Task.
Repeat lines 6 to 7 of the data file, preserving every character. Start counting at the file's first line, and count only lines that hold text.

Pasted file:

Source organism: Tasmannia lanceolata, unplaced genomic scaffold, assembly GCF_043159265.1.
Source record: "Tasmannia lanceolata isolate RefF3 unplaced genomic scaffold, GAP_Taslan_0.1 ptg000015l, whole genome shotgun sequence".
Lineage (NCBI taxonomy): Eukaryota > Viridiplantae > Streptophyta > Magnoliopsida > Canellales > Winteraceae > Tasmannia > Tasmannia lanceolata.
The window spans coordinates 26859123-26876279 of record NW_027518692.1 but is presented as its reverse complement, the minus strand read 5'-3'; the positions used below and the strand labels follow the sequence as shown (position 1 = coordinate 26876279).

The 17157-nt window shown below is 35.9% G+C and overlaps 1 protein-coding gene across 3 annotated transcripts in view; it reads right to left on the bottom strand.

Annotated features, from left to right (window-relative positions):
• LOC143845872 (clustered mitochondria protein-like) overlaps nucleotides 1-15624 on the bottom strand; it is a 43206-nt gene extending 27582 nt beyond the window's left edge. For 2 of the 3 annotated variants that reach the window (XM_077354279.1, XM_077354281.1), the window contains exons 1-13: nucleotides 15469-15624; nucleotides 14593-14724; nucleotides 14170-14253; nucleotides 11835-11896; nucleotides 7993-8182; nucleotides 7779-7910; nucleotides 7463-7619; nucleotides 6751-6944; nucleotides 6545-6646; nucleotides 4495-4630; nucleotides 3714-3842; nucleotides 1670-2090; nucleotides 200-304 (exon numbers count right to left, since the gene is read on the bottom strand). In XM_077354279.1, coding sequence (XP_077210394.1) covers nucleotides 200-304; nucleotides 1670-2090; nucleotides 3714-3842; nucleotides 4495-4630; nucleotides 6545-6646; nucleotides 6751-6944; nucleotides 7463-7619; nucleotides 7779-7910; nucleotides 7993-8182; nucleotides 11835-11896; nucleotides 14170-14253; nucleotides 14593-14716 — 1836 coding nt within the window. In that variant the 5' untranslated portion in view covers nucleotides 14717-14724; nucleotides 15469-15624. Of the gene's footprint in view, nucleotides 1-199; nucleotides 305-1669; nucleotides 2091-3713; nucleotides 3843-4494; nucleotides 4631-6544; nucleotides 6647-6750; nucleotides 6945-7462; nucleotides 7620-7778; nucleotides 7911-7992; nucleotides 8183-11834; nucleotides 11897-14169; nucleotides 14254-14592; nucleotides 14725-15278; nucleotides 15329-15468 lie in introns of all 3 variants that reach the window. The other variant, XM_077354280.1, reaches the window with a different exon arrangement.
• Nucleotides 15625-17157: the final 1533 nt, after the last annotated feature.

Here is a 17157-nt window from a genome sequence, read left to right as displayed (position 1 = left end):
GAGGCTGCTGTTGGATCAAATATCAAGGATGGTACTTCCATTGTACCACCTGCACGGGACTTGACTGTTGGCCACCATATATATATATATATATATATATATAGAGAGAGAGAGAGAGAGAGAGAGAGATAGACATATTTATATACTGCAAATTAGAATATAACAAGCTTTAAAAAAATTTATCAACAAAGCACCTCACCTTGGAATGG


Annotated features, from left to right (window-relative positions):
• LOC143845872 (clustered mitochondria protein-like) overlaps nucleotides 1-15624 on the bottom strand; it is a 43206-nt gene extending 27582 nt beyond the window's left edge. For 2 of the 3 annotated variants that reach the window (XM_077354279.1, XM_077354281.1), the window contains exons 1-13: nucleotides 15469-15624; nucleotides 14593-14724; nucleotides 14170-14253; nucleotides 11835-11896; nucleotides 7993-8182; nucleotides 7779-7910; nucleotides 7463-7619; nucleotides 6751-6944; nucleotides 6545-6646; nucleotides 4495-4630; nucleotides 3714-3842; nucleotides 1670-2090; nucleotides 200-304 (exon numbers count right to left, since the gene is read on the bottom strand). In XM_077354279.1, coding sequence (XP_077210394.1) covers nucleotides 200-304; nucleotides 1670-2090; nucleotides 3714-3842; nucleotides 4495-4630; nucleotides 6545-6646; nucleotides 6751-6944; nucleotides 7463-7619; nucleotides 7779-7910; nucleotides 7993-8182; nucleotides 11835-11896; nucleotides 14170-14253; nucleotides 14593-14716 — 1836 coding nt within the window. In that variant the 5' untranslated portion in view covers nucleotides 14717-14724; nucleotides 15469-15624. Of the gene's footprint in view, nucleotides 1-199; nucleotides 305-1669; nucleotides 2091-3713; nucleotides 3843-4494; nucleotides 4631-6544; nucleotides 6647-6750; nucleotides 6945-7462; nucleotides 7620-7778; nucleotides 7911-7992; nucleotides 8183-11834; nucleotides 11897-14169; nucleotides 14254-14592; nucleotides 14725-15278; nucleotides 15329-15468 lie in introns of all 3 variants that reach the window. The other variant, XM_077354280.1, reaches the window with a different exon arrangement.